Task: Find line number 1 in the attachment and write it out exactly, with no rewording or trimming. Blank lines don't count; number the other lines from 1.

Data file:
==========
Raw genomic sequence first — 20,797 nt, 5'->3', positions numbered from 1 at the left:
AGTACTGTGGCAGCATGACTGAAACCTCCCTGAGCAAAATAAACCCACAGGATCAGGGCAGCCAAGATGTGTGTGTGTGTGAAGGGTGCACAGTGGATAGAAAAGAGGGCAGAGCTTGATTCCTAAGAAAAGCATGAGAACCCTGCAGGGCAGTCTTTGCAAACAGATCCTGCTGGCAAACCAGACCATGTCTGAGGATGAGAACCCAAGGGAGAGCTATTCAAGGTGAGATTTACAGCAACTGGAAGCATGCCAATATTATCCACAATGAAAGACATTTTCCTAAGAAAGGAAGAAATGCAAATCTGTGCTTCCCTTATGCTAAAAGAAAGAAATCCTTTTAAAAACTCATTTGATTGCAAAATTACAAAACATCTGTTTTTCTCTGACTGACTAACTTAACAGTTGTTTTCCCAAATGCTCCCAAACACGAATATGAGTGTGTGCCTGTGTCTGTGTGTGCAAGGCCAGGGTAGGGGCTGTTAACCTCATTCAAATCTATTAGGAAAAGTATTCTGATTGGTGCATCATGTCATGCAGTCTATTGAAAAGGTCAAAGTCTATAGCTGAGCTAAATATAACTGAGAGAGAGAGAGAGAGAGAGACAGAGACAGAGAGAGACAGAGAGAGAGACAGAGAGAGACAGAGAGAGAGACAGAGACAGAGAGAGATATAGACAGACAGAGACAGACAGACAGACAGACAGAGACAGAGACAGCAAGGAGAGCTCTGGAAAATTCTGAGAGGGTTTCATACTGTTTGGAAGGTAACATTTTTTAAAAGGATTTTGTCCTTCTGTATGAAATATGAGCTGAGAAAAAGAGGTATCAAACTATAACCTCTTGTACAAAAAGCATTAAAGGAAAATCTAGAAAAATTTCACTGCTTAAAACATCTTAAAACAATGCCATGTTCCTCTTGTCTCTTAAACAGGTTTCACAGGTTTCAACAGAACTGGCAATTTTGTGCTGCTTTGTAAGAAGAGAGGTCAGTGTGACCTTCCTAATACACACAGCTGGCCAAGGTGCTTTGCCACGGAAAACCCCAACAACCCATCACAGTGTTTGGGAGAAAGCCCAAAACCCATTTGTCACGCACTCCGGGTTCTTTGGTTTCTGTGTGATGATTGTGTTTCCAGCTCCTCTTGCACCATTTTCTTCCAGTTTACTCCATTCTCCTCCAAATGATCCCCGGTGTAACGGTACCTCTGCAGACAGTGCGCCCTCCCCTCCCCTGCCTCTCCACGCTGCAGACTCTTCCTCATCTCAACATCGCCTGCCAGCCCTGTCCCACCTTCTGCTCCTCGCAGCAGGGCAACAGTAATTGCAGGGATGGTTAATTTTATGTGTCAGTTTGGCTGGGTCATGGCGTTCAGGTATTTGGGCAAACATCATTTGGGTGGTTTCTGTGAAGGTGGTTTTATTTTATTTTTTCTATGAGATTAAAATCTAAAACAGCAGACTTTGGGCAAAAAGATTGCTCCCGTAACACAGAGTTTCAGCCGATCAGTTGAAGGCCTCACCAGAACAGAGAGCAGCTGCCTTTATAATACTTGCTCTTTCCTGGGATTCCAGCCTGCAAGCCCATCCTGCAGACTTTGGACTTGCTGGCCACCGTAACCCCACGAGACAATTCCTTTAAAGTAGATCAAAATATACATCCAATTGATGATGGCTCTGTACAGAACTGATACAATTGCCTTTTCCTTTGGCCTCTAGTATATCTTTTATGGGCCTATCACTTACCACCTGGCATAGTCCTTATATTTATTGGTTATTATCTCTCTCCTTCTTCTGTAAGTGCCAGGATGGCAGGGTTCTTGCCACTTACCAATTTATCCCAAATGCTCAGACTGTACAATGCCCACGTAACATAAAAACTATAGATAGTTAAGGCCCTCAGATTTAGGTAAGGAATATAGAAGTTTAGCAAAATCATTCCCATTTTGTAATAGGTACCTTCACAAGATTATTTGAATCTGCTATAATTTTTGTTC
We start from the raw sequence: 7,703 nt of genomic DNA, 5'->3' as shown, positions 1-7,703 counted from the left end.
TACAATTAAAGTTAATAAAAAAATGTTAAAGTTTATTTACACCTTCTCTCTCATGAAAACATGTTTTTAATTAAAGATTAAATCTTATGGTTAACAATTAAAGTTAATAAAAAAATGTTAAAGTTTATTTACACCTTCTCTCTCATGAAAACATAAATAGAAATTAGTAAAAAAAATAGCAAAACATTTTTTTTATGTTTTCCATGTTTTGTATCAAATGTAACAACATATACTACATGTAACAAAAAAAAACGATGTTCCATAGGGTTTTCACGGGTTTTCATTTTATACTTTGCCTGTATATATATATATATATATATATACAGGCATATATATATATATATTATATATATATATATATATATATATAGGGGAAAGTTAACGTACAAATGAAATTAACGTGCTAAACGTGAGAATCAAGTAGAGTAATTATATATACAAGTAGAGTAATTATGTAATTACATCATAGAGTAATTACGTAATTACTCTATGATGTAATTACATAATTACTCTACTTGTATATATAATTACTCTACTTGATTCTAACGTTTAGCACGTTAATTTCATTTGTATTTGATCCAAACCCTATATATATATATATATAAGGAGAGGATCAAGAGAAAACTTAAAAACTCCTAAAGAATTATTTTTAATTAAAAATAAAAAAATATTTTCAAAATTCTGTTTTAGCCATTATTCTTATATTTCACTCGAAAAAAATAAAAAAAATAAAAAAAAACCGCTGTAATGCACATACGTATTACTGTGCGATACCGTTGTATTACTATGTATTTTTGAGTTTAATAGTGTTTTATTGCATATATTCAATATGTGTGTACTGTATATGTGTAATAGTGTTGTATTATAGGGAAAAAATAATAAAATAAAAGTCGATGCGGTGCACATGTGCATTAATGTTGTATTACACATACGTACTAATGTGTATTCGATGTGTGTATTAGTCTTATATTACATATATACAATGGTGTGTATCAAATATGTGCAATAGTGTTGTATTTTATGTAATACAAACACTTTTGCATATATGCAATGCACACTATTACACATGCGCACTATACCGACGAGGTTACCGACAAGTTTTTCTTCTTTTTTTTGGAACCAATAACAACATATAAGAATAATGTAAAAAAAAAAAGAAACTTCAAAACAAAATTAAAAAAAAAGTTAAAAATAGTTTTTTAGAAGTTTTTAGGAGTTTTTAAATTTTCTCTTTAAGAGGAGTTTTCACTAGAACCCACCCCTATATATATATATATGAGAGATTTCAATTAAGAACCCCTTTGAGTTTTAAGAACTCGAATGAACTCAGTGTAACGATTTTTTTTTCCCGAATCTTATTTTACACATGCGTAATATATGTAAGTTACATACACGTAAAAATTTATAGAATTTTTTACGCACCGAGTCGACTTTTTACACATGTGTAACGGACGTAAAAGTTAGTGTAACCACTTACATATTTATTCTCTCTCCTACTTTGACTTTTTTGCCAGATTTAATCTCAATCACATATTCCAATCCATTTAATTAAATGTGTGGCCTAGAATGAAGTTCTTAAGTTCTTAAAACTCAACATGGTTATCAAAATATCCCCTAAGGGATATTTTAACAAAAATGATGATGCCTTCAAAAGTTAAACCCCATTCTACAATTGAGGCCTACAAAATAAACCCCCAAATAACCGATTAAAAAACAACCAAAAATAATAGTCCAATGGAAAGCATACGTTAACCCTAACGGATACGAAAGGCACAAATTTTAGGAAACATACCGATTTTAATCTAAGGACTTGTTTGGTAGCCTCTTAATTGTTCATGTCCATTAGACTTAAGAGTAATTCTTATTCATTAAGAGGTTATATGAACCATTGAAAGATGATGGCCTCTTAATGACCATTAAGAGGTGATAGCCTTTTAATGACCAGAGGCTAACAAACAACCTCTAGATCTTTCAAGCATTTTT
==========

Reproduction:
Raw genomic sequence first — 20,797 nt, 5'->3', positions numbered from 1 at the left: